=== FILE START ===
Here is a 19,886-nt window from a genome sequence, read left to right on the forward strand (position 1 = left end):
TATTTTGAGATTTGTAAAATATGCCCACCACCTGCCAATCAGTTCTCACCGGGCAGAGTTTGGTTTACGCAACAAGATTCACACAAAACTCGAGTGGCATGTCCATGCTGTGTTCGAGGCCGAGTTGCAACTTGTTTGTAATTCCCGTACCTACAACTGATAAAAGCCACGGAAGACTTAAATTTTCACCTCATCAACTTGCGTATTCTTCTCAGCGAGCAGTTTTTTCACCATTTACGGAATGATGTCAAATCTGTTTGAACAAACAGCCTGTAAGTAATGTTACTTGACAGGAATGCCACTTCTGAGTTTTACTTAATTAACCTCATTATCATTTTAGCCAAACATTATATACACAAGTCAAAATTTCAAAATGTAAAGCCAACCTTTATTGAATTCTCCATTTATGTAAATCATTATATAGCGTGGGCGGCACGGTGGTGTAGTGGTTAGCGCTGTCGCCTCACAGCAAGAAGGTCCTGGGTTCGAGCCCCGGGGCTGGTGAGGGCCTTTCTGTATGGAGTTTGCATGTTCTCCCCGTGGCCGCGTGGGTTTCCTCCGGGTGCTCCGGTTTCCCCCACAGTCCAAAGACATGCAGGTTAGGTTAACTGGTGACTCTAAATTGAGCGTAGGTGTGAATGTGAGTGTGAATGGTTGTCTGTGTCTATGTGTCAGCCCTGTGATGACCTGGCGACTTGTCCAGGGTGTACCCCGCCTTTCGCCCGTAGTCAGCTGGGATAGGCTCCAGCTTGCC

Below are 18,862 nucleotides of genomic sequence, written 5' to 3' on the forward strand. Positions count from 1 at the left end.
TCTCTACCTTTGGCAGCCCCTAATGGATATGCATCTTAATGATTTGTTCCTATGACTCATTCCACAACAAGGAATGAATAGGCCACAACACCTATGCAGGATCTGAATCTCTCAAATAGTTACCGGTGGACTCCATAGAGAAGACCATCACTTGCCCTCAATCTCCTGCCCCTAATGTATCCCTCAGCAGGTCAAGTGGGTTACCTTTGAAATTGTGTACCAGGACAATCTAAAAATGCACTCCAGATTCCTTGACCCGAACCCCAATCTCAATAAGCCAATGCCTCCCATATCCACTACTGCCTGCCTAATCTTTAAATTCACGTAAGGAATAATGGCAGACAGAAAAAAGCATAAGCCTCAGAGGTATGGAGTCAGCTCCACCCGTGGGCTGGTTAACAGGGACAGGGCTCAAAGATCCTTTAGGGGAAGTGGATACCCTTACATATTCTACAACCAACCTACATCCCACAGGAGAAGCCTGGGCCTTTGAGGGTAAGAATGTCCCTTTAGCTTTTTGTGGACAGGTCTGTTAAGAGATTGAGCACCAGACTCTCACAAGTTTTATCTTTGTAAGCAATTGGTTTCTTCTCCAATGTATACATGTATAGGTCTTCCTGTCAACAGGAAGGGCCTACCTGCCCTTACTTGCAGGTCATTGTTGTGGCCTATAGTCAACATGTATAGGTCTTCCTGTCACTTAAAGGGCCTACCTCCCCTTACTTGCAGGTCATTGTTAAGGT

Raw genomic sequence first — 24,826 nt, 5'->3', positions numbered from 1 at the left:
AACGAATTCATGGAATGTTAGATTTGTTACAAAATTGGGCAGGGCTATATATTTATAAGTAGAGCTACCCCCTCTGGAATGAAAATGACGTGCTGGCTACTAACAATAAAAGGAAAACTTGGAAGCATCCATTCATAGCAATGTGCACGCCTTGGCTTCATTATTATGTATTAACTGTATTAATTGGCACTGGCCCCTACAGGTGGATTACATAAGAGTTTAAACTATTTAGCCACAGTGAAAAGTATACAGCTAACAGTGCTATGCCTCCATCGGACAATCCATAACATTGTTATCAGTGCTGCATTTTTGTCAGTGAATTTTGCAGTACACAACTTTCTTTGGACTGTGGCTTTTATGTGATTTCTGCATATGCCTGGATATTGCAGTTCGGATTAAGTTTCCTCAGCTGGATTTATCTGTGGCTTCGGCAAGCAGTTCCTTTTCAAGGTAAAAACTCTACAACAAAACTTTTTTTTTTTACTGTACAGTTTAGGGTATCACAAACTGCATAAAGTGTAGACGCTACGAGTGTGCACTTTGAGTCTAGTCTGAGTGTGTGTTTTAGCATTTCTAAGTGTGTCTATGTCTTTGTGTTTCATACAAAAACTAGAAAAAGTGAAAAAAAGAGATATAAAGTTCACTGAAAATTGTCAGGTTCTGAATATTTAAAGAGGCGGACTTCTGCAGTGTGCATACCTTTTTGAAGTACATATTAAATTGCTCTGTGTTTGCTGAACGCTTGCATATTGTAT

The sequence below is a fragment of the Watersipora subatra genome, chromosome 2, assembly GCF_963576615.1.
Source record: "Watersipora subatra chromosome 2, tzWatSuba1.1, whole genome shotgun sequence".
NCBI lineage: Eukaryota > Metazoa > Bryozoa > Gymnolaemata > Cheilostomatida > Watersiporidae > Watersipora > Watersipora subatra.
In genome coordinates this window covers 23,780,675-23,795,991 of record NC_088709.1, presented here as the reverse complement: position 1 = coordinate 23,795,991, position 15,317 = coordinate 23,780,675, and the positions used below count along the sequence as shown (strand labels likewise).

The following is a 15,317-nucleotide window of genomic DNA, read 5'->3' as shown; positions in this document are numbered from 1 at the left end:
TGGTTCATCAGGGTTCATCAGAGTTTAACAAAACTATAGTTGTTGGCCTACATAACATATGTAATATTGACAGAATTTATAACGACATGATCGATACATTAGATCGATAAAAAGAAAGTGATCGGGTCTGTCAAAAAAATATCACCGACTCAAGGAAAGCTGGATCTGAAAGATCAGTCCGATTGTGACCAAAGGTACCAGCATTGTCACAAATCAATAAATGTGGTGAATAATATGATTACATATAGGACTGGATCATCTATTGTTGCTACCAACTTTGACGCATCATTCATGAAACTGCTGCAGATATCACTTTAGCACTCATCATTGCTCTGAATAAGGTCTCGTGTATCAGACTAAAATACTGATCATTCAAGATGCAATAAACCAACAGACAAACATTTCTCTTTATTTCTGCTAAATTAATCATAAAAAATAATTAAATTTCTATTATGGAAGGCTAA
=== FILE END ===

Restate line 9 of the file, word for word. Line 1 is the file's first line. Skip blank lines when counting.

NCBI lineage: Eukaryota > Metazoa > Bryozoa > Gymnolaemata > Cheilostomatida > Watersiporidae > Watersipora > Watersipora subatra.